Kōrero: Introduced land birds

Whārangi 9. Starlings and mynas

Ngā whakaahua me ngā rauemi katoa o tēnei kōrero


For farmers, the common starling (Sturnus vulgaris) has been a useful introduction. It helps control unwanted insects, including ticks on cattle and sheep, and crop pests such as caterpillars and grasshoppers. Some farmers encourage starlings to prey on grass grubs by placing nest boxes around fields.

However, starlings damage grapes and other fruit crops, and compete with tūī and bellbirds for the nectar of flax, rātā and other native plants. Large flocks roosting in cities soil footpaths and cars.


The common starling is from Europe, North Africa and western Asia.

Around 1,000 birds were introduced to New Zealand from the 1860s to the 1880s. Starlings are found throughout mainland New Zealand, except in densely forested or mountainous country. They have spread to the Chatham, subantarctic, Kermadec island groups, and further afield to other Pacific islands.


In the breeding season, both males and females have a glossy purple- or green-black head and breast, and yellow bill – pink at the base in females, blue in males. Their wings and underbodies have yellow-buff speckles, which, in winter, also extend over the breast and head. They are about 21 centimetres long and weigh 85 grams.


Starling nests are untidy heaps of grass in holes in trees or buildings, or at the base of clumps of vegetation. Females lay four or five pale blue eggs, and about half lay a second clutch later in the season. Life expectancy is around three years, but the oldest recorded was 14.

Flocking behaviour

Outside the breeding season, starlings gather each night in sheltered communal roosts, where predators are scarce. Specific trees may be used – for example, in central Wellington large numbers used to roost in a single pōhutukawa tree on The Terrace. A little to the north, starlings congregate at dusk on pest-free Mana Island. At dawn they disperse, travelling dozens of kilometres to feed. Some roosting flocks number a million birds.


The myna (Acridotheres tristis) is native to Central Asia, from India to Afghanistan, and has been introduced around the Pacific. Although the same family as starlings, mynas are larger, measuring about 24 centimetres long and weighing 125 grams.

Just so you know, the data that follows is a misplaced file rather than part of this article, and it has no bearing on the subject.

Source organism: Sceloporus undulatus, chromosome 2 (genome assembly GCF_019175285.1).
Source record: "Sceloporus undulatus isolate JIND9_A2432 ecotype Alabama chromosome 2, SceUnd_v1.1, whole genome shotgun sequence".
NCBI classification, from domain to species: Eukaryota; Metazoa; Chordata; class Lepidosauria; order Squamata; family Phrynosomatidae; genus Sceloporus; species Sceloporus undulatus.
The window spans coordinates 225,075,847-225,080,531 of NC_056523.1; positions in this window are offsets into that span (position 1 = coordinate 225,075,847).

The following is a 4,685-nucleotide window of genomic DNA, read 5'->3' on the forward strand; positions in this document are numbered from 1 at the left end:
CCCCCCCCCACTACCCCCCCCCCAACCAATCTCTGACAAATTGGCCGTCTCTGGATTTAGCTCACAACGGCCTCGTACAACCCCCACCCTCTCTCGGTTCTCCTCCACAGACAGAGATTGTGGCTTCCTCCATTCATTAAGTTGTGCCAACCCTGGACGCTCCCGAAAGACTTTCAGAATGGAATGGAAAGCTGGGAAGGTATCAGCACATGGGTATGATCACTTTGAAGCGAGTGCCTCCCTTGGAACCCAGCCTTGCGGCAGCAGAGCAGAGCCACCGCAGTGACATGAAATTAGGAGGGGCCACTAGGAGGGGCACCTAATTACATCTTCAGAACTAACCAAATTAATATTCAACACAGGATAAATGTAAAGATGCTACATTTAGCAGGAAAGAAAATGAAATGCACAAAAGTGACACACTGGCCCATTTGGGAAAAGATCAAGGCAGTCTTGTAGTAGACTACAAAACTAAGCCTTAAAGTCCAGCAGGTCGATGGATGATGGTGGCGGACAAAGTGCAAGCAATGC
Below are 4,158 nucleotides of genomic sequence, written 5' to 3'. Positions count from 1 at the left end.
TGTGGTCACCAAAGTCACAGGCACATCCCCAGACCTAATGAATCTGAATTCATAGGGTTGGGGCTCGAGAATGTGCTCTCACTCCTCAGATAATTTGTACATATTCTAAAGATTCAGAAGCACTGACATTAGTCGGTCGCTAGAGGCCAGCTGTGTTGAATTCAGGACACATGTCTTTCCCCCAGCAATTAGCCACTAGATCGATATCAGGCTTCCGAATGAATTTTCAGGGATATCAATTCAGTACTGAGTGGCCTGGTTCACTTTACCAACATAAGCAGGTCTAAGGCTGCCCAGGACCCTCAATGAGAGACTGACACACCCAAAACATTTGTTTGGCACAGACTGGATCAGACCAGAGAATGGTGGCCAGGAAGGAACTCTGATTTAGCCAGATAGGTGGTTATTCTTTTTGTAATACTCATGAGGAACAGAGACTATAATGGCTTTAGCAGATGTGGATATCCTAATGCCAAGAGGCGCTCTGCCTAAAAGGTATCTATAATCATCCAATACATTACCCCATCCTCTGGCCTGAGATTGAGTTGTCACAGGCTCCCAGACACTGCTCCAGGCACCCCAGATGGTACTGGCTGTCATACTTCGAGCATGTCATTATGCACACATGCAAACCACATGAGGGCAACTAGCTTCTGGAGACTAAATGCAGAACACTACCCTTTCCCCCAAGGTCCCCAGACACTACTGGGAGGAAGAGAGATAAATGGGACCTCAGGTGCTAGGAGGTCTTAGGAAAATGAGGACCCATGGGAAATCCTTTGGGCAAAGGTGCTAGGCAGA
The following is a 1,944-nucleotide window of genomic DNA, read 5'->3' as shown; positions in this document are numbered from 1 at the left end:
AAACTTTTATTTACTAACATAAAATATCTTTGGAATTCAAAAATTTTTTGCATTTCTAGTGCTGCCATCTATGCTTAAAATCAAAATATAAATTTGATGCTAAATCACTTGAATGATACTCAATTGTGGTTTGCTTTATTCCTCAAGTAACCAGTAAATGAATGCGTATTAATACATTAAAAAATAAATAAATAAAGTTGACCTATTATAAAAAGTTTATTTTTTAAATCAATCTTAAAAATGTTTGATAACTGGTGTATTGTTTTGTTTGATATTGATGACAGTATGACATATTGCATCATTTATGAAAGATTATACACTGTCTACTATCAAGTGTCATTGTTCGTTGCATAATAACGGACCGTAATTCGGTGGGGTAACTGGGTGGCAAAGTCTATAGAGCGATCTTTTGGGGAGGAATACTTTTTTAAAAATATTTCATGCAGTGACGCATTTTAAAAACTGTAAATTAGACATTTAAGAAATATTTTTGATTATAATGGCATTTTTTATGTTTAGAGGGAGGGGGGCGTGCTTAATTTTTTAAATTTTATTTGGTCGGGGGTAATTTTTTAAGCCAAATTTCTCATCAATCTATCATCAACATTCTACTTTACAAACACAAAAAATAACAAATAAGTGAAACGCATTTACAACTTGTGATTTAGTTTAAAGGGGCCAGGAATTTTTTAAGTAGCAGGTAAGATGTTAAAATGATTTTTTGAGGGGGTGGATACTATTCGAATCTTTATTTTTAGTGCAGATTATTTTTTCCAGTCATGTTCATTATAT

The body is brown, with white wing patches and a glossy black head. The myna has yellow legs, a yellow bill, and a tapered patch of yellow skin extending from the bill past its eye.

Changing distribution

Mynas were introduced in the 1870s, mainly in the South Island, to control insect pests. They had died out there by 1890, but were common around Wellington, East Cape, and from Whanganui to Waikato. They progressively expanded northwards, reaching Auckland around 1947, and have become very abundant in Northland. Meanwhile, they disappeared from the Wellington region.

Habitat and feeding

Mynas are not found in dense forest, but are common in farmland, urban gardens and on roadsides. They feed on invertebrates (including worms, snails and caterpillars), fruit, scraps and road kill, as well as lizards, eggs and chicks.

Pest status

Mynas are aggressive birds with a shrill, raucous call. Because they damage fruit crops and threaten native birds, they are considered a pest in areas such as Northland.


In the breeding season, mynas have heated territorial fights. They nest mainly in holes in trees, cliffs or buildings, and sometimes remove other birds in order to use their nest holes. Females lay three to four eggs and do most of the incubating. At night males gather at communal roosts.

For the rest of the year mynas congregate in large roosting colonies. They live for up to 12 years.

Me pēnei te tohu i te whārangi:

Christina Troup, 'Introduced land birds - Starlings and mynas', Te Ara - the Encyclopedia of New Zealand, http://www.TeAra.govt.nz/mi/introduced-land-birds/page-9 (accessed 25 July 2024)

He kōrero nā Christina Troup, i tāngia i te 24 Nov 2008, reviewed & revised 17 Feb 2015